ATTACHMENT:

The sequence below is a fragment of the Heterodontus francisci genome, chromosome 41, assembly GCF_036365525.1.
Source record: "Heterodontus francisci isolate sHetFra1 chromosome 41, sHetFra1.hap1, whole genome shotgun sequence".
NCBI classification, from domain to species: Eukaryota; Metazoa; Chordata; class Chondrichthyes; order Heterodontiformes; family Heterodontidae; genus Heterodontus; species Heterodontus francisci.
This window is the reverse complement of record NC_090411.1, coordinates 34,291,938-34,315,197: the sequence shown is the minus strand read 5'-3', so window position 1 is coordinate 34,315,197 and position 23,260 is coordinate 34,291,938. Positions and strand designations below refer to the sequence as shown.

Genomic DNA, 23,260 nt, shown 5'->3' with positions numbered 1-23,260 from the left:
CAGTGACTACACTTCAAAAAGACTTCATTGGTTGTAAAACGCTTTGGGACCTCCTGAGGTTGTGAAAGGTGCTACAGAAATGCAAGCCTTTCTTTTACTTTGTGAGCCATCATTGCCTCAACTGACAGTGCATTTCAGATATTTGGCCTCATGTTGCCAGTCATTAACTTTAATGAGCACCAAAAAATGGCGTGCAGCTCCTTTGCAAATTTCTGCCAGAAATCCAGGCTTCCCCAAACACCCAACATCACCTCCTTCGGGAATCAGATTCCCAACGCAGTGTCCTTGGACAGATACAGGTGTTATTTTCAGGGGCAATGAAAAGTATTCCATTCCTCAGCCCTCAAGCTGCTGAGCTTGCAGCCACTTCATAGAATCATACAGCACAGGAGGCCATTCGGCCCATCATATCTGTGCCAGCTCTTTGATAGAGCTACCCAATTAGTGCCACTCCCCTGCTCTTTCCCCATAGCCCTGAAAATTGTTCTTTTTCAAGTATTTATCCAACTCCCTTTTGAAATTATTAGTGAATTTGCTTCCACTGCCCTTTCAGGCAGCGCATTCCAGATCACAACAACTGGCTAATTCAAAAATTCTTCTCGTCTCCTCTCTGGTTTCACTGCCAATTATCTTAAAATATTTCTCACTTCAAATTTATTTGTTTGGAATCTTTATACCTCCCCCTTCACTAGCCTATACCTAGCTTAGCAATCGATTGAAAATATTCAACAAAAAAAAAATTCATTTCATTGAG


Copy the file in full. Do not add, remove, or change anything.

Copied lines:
The sequence below is a fragment of the Heterodontus francisci genome, chromosome 41, assembly GCF_036365525.1.
Source record: "Heterodontus francisci isolate sHetFra1 chromosome 41, sHetFra1.hap1, whole genome shotgun sequence".
NCBI classification, from domain to species: Eukaryota; Metazoa; Chordata; class Chondrichthyes; order Heterodontiformes; family Heterodontidae; genus Heterodontus; species Heterodontus francisci.
This window is the reverse complement of record NC_090411.1, coordinates 34,291,938-34,315,197: the sequence shown is the minus strand read 5'-3', so window position 1 is coordinate 34,315,197 and position 23,260 is coordinate 34,291,938. Positions and strand designations below refer to the sequence as shown.

Genomic DNA, 23,260 nt, shown 5'->3' with positions numbered 1-23,260 from the left:
CAGTGACTACACTTCAAAAAGACTTCATTGGTTGTAAAACGCTTTGGGACCTCCTGAGGTTGTGAAAGGTGCTACAGAAATGCAAGCCTTTCTTTTACTTTGTGAGCCATCATTGCCTCAACTGACAGTGCATTTCAGATATTTGGCCTCATGTTGCCAGTCATTAACTTTAATGAGCACCAAAAAATGGCGTGCAGCTCCTTTGCAAATTTCTGCCAGAAATCCAGGCTTCCCCAAACACCCAACATCACCTCCTTCGGGAATCAGATTCCCAACGCAGTGTCCTTGGACAGATACAGGTGTTATTTTCAGGGGCAATGAAAAGTATTCCATTCCTCAGCCCTCAAGCTGCTGAGCTTGCAGCCACTTCATAGAATCATACAGCACAGGAGGCCATTCGGCCCATCATATCTGTGCCAGCTCTTTGATAGAGCTACCCAATTAGTGCCACTCCCCTGCTCTTTCCCCATAGCCCTGAAAATTGTTCTTTTTCAAGTATTTATCCAACTCCCTTTTGAAATTATTAGTGAATTTGCTTCCACTGCCCTTTCAGGCAGCGCATTCCAGATCACAACAACTGGCTAATTCAAAAATTCTTCTCGTCTCCTCTCTGGTTTCACTGCCAATTATCTTAAAATATTTCTCACTTCAAATTTATTTGTTTGGAATCTTTATACCTCCCCCTTCACTAGCCTATACCTAGCTTAGCAATCGATTGAAAATATTCAACAAAAAAAAAATTCATTTCATTGAG